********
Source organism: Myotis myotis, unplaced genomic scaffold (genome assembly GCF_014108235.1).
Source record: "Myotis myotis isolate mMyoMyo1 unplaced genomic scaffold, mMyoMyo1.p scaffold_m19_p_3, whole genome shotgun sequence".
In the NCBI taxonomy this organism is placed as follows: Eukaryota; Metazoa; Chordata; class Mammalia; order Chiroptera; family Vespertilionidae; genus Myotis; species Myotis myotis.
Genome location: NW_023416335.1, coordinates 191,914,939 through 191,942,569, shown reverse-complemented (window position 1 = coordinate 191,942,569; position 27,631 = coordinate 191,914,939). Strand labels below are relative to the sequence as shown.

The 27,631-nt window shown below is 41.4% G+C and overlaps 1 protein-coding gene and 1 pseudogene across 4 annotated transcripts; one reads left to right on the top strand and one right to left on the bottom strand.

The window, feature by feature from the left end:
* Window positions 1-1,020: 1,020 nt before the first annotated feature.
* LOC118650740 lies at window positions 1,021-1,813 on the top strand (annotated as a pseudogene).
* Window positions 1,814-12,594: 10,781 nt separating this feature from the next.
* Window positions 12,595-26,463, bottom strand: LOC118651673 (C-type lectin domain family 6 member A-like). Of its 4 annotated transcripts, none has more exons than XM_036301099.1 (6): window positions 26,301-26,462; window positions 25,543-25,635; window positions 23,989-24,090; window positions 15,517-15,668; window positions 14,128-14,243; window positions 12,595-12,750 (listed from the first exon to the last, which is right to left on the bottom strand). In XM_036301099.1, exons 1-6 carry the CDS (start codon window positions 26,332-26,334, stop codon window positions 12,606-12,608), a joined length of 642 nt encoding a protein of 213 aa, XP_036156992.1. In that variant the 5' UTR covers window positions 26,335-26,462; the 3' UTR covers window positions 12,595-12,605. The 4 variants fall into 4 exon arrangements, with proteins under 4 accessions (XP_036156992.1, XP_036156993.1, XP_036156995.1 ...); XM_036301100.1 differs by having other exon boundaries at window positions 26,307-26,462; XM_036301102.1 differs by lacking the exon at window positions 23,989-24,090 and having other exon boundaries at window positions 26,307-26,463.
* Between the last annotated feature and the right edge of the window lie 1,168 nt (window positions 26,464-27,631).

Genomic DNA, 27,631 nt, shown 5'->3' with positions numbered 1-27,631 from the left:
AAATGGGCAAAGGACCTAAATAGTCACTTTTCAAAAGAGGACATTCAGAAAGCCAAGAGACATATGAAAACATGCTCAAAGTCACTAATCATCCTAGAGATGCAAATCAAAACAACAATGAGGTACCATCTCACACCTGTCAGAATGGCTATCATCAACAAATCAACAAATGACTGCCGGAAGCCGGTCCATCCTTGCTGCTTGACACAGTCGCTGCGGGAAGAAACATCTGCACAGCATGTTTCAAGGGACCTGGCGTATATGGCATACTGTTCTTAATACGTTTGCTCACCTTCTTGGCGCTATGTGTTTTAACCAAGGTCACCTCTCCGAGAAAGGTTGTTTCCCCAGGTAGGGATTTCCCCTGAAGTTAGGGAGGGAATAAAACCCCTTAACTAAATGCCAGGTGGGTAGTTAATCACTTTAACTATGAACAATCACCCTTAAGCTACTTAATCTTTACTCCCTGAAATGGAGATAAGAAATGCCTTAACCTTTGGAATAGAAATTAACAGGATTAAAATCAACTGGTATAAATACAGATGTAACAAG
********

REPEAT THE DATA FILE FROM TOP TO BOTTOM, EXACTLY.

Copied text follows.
Source organism: Myotis myotis, unplaced genomic scaffold (genome assembly GCF_014108235.1).
Source record: "Myotis myotis isolate mMyoMyo1 unplaced genomic scaffold, mMyoMyo1.p scaffold_m19_p_3, whole genome shotgun sequence".
In the NCBI taxonomy this organism is placed as follows: Eukaryota; Metazoa; Chordata; class Mammalia; order Chiroptera; family Vespertilionidae; genus Myotis; species Myotis myotis.
Genome location: NW_023416335.1, coordinates 191,914,939 through 191,942,569, shown reverse-complemented (window position 1 = coordinate 191,942,569; position 27,631 = coordinate 191,914,939). Strand labels below are relative to the sequence as shown.

The 27,631-nt window shown below is 41.4% G+C and overlaps 1 protein-coding gene and 1 pseudogene across 4 annotated transcripts; one reads left to right on the top strand and one right to left on the bottom strand.

The window, feature by feature from the left end:
* Window positions 1-1,020: 1,020 nt before the first annotated feature.
* LOC118650740 lies at window positions 1,021-1,813 on the top strand (annotated as a pseudogene).
* Window positions 1,814-12,594: 10,781 nt separating this feature from the next.
* Window positions 12,595-26,463, bottom strand: LOC118651673 (C-type lectin domain family 6 member A-like). Of its 4 annotated transcripts, none has more exons than XM_036301099.1 (6): window positions 26,301-26,462; window positions 25,543-25,635; window positions 23,989-24,090; window positions 15,517-15,668; window positions 14,128-14,243; window positions 12,595-12,750 (listed from the first exon to the last, which is right to left on the bottom strand). In XM_036301099.1, exons 1-6 carry the CDS (start codon window positions 26,332-26,334, stop codon window positions 12,606-12,608), a joined length of 642 nt encoding a protein of 213 aa, XP_036156992.1. In that variant the 5' UTR covers window positions 26,335-26,462; the 3' UTR covers window positions 12,595-12,605. The 4 variants fall into 4 exon arrangements, with proteins under 4 accessions (XP_036156992.1, XP_036156993.1, XP_036156995.1 ...); XM_036301100.1 differs by having other exon boundaries at window positions 26,307-26,462; XM_036301102.1 differs by lacking the exon at window positions 23,989-24,090 and having other exon boundaries at window positions 26,307-26,463.
* Between the last annotated feature and the right edge of the window lie 1,168 nt (window positions 26,464-27,631).

Genomic DNA, 27,631 nt, shown 5'->3' with positions numbered 1-27,631 from the left:
AAATGGGCAAAGGACCTAAATAGTCACTTTTCAAAAGAGGACATTCAGAAAGCCAAGAGACATATGAAAACATGCTCAAAGTCACTAATCATCCTAGAGATGCAAATCAAAACAACAATGAGGTACCATCTCACACCTGTCAGAATGGCTATCATCAACAAATCAACAAATGACTGCCGGAAGCCGGTCCATCCTTGCTGCTTGACACAGTCGCTGCGGGAAGAAACATCTGCACAGCATGTTTCAAGGGACCTGGCGTATATGGCATACTGTTCTTAATACGTTTGCTCACCTTCTTGGCGCTATGTGTTTTAACCAAGGTCACCTCTCCGAGAAAGGTTGTTTCCCCAGGTAGGGATTTCCCCTGAAGTTAGGGAGGGAATAAAACCCCTTAACTAAATGCCAGGTGGGTAGTTAATCACTTTAACTATGAACAATCACCCTTAAGCTACTTAATCTTTACTCCCTGAAATGGAGATAAGAAATGCCTTAACCTTTGGAATAGAAATTAACAGGATTAAAATCAACTGGTATAAATACAGATGTAACAAG